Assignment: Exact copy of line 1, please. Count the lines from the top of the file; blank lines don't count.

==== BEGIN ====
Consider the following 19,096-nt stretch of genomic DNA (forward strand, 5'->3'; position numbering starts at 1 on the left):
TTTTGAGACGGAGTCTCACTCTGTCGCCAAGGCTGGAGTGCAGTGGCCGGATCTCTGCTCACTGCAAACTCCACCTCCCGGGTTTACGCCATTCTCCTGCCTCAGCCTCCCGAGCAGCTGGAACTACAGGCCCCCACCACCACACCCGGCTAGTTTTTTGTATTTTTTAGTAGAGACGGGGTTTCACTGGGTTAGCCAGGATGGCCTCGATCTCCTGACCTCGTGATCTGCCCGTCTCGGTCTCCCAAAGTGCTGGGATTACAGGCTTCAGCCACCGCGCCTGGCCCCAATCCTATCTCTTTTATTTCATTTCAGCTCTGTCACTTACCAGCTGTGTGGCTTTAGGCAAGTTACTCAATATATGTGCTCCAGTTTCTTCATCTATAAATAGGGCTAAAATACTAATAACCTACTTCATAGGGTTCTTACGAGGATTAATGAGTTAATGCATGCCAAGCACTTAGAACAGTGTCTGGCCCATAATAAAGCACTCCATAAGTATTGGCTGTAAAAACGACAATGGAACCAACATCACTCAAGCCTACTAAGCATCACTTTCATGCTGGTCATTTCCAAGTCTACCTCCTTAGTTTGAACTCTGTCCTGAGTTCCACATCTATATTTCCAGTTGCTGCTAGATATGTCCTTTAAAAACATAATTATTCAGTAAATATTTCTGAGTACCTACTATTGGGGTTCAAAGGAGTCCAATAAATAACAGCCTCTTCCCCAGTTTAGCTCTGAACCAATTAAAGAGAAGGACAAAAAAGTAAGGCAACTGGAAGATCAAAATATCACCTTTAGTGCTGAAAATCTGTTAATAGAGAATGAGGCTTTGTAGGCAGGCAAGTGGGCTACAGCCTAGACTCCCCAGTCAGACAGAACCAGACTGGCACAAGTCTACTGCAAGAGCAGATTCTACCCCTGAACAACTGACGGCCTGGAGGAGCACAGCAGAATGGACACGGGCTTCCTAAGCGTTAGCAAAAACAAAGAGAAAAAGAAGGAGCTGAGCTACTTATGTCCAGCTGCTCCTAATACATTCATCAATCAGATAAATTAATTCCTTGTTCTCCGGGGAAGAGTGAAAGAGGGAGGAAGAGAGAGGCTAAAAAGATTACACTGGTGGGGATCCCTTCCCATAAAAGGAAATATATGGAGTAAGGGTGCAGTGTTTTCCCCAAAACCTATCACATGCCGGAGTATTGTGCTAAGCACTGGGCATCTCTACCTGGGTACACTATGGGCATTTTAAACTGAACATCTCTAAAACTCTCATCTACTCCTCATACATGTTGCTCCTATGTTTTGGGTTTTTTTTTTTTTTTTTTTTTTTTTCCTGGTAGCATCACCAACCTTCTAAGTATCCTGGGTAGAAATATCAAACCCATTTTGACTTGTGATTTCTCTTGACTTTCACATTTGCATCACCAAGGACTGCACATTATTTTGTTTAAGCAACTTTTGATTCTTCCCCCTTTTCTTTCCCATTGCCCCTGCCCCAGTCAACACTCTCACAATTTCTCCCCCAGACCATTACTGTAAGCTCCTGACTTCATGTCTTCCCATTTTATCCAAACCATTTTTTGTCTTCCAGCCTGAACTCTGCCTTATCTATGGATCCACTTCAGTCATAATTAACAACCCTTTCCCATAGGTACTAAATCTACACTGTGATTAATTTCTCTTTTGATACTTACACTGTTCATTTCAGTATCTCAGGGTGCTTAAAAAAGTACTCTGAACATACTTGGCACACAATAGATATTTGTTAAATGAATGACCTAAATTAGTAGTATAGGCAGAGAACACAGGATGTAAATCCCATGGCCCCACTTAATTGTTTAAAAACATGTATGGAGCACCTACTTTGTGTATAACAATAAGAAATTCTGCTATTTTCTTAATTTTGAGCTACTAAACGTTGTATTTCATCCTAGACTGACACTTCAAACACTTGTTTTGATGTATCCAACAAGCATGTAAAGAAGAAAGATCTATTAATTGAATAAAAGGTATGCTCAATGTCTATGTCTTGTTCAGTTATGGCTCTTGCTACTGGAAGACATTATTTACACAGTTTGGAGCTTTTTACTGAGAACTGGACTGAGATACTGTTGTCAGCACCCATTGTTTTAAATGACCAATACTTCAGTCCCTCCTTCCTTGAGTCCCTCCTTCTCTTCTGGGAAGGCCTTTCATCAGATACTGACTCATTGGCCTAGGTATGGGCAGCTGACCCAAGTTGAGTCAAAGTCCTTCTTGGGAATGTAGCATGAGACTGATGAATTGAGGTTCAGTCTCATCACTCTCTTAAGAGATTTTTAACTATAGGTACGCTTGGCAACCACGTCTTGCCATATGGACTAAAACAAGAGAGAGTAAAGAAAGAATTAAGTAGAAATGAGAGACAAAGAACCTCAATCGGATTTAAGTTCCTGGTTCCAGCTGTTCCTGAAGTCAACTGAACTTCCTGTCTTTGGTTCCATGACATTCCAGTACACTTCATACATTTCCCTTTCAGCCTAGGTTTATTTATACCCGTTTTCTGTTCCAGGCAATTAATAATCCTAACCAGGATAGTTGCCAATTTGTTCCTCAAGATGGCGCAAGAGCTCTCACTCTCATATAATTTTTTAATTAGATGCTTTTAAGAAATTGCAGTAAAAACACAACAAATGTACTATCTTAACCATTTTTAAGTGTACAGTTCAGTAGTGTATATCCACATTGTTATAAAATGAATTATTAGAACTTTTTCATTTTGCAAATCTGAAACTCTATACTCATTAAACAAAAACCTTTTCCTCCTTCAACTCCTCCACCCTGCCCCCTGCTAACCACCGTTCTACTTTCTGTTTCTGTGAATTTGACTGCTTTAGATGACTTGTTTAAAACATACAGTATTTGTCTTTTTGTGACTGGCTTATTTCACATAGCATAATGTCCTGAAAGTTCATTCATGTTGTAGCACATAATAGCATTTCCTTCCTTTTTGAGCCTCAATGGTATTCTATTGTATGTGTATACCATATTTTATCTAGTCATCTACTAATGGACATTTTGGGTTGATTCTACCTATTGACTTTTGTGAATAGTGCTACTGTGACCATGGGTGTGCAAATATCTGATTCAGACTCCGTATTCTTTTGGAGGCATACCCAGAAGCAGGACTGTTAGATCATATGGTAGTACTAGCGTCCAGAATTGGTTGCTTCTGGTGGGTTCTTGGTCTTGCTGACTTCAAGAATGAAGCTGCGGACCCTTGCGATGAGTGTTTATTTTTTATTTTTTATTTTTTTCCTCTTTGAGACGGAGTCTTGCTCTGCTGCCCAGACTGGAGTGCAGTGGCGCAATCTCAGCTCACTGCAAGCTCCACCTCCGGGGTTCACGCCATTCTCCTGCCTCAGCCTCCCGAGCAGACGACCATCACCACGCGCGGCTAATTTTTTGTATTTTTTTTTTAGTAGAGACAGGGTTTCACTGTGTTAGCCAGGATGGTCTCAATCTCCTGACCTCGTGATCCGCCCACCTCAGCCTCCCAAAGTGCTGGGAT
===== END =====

Consider the following 19,096-nt stretch of genomic DNA (forward strand, 5'->3'; position numbering starts at 1 on the left):